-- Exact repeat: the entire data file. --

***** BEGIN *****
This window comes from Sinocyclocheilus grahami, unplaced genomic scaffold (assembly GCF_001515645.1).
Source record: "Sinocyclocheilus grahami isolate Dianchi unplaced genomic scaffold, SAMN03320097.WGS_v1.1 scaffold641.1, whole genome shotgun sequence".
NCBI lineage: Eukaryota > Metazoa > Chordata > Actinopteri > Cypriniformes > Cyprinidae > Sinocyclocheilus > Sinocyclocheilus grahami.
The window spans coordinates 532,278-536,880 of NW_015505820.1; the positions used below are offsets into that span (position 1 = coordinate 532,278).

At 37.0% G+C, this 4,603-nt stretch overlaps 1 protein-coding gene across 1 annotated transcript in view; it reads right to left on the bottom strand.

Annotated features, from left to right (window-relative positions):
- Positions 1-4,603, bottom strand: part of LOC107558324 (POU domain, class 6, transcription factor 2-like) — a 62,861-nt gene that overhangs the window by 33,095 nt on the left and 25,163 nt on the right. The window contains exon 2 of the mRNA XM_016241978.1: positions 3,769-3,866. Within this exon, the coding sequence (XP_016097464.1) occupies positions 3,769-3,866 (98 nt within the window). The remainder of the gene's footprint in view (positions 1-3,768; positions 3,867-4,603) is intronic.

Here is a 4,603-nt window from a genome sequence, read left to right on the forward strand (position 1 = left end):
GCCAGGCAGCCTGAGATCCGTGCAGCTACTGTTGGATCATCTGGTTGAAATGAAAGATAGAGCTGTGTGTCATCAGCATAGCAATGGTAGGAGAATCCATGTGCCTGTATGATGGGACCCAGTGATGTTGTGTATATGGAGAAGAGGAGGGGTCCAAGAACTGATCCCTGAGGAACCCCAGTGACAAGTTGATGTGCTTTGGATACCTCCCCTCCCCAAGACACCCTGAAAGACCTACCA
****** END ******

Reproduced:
This window comes from Sinocyclocheilus grahami, unplaced genomic scaffold (assembly GCF_001515645.1).
Source record: "Sinocyclocheilus grahami isolate Dianchi unplaced genomic scaffold, SAMN03320097.WGS_v1.1 scaffold641.1, whole genome shotgun sequence".
NCBI lineage: Eukaryota > Metazoa > Chordata > Actinopteri > Cypriniformes > Cyprinidae > Sinocyclocheilus > Sinocyclocheilus grahami.
The window spans coordinates 532,278-536,880 of NW_015505820.1; the positions used below are offsets into that span (position 1 = coordinate 532,278).

At 37.0% G+C, this 4,603-nt stretch overlaps 1 protein-coding gene across 1 annotated transcript in view; it reads right to left on the bottom strand.

Annotated features, from left to right (window-relative positions):
- Positions 1-4,603, bottom strand: part of LOC107558324 (POU domain, class 6, transcription factor 2-like) — a 62,861-nt gene that overhangs the window by 33,095 nt on the left and 25,163 nt on the right. The window contains exon 2 of the mRNA XM_016241978.1: positions 3,769-3,866. Within this exon, the coding sequence (XP_016097464.1) occupies positions 3,769-3,866 (98 nt within the window). The remainder of the gene's footprint in view (positions 1-3,768; positions 3,867-4,603) is intronic.

Here is a 4,603-nt window from a genome sequence, read left to right on the forward strand (position 1 = left end):
GCCAGGCAGCCTGAGATCCGTGCAGCTACTGTTGGATCATCTGGTTGAAATGAAAGATAGAGCTGTGTGTCATCAGCATAGCAATGGTAGGAGAATCCATGTGCCTGTATGATGGGACCCAGTGATGTTGTGTATATGGAGAAGAGGAGGGGTCCAAGAACTGATCCCTGAGGAACCCCAGTGACAAGTTGATGTGCTTTGGATACCTCCCCTCCCCAAGACACCCTGAAAGACCTACCA